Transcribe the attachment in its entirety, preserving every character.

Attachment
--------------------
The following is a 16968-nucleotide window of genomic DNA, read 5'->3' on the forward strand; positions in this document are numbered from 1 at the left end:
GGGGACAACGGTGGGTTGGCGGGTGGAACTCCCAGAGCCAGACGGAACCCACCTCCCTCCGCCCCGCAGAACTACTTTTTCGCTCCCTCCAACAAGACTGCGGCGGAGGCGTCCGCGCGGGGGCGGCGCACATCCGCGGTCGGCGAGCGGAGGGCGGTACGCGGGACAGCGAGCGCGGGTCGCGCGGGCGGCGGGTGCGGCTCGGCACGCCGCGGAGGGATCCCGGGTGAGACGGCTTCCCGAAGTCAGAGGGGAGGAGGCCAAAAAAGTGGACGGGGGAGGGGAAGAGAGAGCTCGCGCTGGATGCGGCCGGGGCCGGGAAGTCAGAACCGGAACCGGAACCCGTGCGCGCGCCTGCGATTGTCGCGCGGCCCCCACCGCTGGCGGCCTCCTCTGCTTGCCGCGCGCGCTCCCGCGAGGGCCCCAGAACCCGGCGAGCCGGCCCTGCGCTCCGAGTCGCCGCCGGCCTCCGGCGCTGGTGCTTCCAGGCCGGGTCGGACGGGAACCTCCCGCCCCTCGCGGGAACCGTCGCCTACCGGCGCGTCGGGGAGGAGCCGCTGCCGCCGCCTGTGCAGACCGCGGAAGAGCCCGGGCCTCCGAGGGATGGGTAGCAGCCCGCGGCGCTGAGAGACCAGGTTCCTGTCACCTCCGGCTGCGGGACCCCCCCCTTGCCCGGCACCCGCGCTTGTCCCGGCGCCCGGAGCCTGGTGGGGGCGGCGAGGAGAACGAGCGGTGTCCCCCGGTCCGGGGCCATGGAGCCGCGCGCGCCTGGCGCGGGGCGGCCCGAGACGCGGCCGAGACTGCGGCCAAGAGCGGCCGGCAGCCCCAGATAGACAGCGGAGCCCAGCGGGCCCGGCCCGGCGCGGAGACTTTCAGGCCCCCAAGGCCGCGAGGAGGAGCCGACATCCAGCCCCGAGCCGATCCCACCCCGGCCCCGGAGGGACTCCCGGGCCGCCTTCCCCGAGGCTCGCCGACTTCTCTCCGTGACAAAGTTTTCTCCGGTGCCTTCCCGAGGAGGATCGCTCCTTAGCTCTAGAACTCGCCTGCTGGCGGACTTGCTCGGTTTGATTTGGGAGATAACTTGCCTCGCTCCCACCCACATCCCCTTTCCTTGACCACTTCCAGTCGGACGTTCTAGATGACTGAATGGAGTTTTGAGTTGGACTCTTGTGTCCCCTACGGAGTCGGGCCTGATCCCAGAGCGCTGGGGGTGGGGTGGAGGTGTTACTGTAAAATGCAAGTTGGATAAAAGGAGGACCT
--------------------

The following is a 16968-nucleotide window of genomic DNA, read 5'->3' on the forward strand; positions in this document are numbered from 1 at the left end:
GGGGACAACGGTGGGTTGGCGGGTGGAACTCCCAGAGCCAGACGGAACCCACCTCCCTCCGCCCCGCAGAACTACTTTTTCGCTCCCTCCAACAAGACTGCGGCGGAGGCGTCCGCGCGGGGGCGGCGCACATCCGCGGTCGGCGAGCGGAGGGCGGTACGCGGGACAGCGAGCGCGGGTCGCGCGGGCGGCGGGTGCGGCTCGGCACGCCGCGGAGGGATCCCGGGTGAGACGGCTTCCCGAAGTCAGAGGGGAGGAGGCCAAAAAAGTGGACGGGGGAGGGGAAGAGAGAGCTCGCGCTGGATGCGGCCGGGGCCGGGAAGTCAGAACCGGAACCGGAACCCGTGCGCGCGCCTGCGATTGTCGCGCGGCCCCCACCGCTGGCGGCCTCCTCTGCTTGCCGCGCGCGCTCCCGCGAGGGCCCCAGAACCCGGCGAGCCGGCCCTGCGCTCCGAGTCGCCGCCGGCCTCCGGCGCTGGTGCTTCCAGGCCGGGTCGGACGGGAACCTCCCGCCCCTCGCGGGAACCGTCGCCTACCGGCGCGTCGGGGAGGAGCCGCTGCCGCCGCCTGTGCAGACCGCGGAAGAGCCCGGGCCTCCGAGGGATGGGTAGCAGCCCGCGGCGCTGAGAGACCAGGTTCCTGTCACCTCCGGCTGCGGGACCCCCCCCTTGCCCGGCACCCGCGCTTGTCCCGGCGCCCGGAGCCTGGTGGGGGCGGCGAGGAGAACGAGCGGTGTCCCCCGGTCCGGGGCCATGGAGCCGCGCGCGCCTGGCGCGGGGCGGCCCGAGACGCGGCCGAGACTGCGGCCAAGAGCGGCCGGCAGCCCCAGATAGACAGCGGAGCCCAGCGGGCCCGGCCCGGCGCGGAGACTTTCAGGCCCCCAAGGCCGCGAGGAGGAGCCGACATCCAGCCCCGAGCCGATCCCACCCCGGCCCCGGAGGGACTCCCGGGCCGCCTTCCCCGAGGCTCGCCGACTTCTCTCCGTGACAAAGTTTTCTCCGGTGCCTTCCCGAGGAGGATCGCTCCTTAGCTCTAGAACTCGCCTGCTGGCGGACTTGCTCGGTTTGATTTGGGAGATAACTTGCCTCGCTCCCACCCACATCCCCTTTCCTTGACCACTTCCAGTCGGACGTTCTAGATGACTGAATGGAGTTTTGAGTTGGACTCTTGTGTCCCCTACGGAGTCGGGCCTGATCCCAGAGCGCTGGGGGTGGGGTGGAGGTGTTACTGTAAAATGCAAGTTGGATAAAAGGAGGACCT